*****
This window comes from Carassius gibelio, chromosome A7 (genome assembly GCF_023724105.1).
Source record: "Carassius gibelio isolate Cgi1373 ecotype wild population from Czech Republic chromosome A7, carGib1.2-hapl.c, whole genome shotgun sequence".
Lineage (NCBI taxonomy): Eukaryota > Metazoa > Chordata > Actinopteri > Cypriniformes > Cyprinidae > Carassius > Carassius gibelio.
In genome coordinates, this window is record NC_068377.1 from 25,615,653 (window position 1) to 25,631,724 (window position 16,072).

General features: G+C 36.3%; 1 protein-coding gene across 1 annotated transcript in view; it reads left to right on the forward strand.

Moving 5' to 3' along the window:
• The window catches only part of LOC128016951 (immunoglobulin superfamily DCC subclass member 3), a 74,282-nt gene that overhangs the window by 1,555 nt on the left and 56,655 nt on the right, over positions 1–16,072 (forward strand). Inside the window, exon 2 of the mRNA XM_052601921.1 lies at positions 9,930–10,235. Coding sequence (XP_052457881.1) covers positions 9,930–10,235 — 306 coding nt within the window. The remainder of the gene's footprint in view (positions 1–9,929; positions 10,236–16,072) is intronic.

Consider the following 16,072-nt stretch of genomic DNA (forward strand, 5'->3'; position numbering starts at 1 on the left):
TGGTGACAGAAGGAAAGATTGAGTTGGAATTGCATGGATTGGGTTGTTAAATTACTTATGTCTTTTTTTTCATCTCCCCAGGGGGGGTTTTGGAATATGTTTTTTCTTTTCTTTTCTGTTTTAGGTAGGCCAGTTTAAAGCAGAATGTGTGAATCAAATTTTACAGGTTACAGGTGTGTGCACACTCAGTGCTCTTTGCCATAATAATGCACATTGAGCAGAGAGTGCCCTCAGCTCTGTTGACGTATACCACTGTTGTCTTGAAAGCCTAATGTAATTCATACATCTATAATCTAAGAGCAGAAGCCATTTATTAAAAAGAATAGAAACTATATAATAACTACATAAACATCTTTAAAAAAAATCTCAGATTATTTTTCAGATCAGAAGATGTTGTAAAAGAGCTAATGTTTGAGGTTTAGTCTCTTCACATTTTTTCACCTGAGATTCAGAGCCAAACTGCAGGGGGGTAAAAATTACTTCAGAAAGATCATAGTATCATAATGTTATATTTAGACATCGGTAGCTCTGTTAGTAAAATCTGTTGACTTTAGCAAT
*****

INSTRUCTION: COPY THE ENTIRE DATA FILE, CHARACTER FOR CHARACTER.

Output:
This window comes from Carassius gibelio, chromosome A7 (genome assembly GCF_023724105.1).
Source record: "Carassius gibelio isolate Cgi1373 ecotype wild population from Czech Republic chromosome A7, carGib1.2-hapl.c, whole genome shotgun sequence".
Lineage (NCBI taxonomy): Eukaryota > Metazoa > Chordata > Actinopteri > Cypriniformes > Cyprinidae > Carassius > Carassius gibelio.
In genome coordinates, this window is record NC_068377.1 from 25,615,653 (window position 1) to 25,631,724 (window position 16,072).

General features: G+C 36.3%; 1 protein-coding gene across 1 annotated transcript in view; it reads left to right on the forward strand.

Moving 5' to 3' along the window:
• The window catches only part of LOC128016951 (immunoglobulin superfamily DCC subclass member 3), a 74,282-nt gene that overhangs the window by 1,555 nt on the left and 56,655 nt on the right, over positions 1–16,072 (forward strand). Inside the window, exon 2 of the mRNA XM_052601921.1 lies at positions 9,930–10,235. Coding sequence (XP_052457881.1) covers positions 9,930–10,235 — 306 coding nt within the window. The remainder of the gene's footprint in view (positions 1–9,929; positions 10,236–16,072) is intronic.

Consider the following 16,072-nt stretch of genomic DNA (forward strand, 5'->3'; position numbering starts at 1 on the left):
TGGTGACAGAAGGAAAGATTGAGTTGGAATTGCATGGATTGGGTTGTTAAATTACTTATGTCTTTTTTTTCATCTCCCCAGGGGGGGTTTTGGAATATGTTTTTTCTTTTCTTTTCTGTTTTAGGTAGGCCAGTTTAAAGCAGAATGTGTGAATCAAATTTTACAGGTTACAGGTGTGTGCACACTCAGTGCTCTTTGCCATAATAATGCACATTGAGCAGAGAGTGCCCTCAGCTCTGTTGACGTATACCACTGTTGTCTTGAAAGCCTAATGTAATTCATACATCTATAATCTAAGAGCAGAAGCCATTTATTAAAAAGAATAGAAACTATATAATAACTACATAAACATCTTTAAAAAAAATCTCAGATTATTTTTCAGATCAGAAGATGTTGTAAAAGAGCTAATGTTTGAGGTTTAGTCTCTTCACATTTTTTCACCTGAGATTCAGAGCCAAACTGCAGGGGGGTAAAAATTACTTCAGAAAGATCATAGTATCATAATGTTATATTTAGACATCGGTAGCTCTGTTAGTAAAATCTGTTGACTTTAGCAAT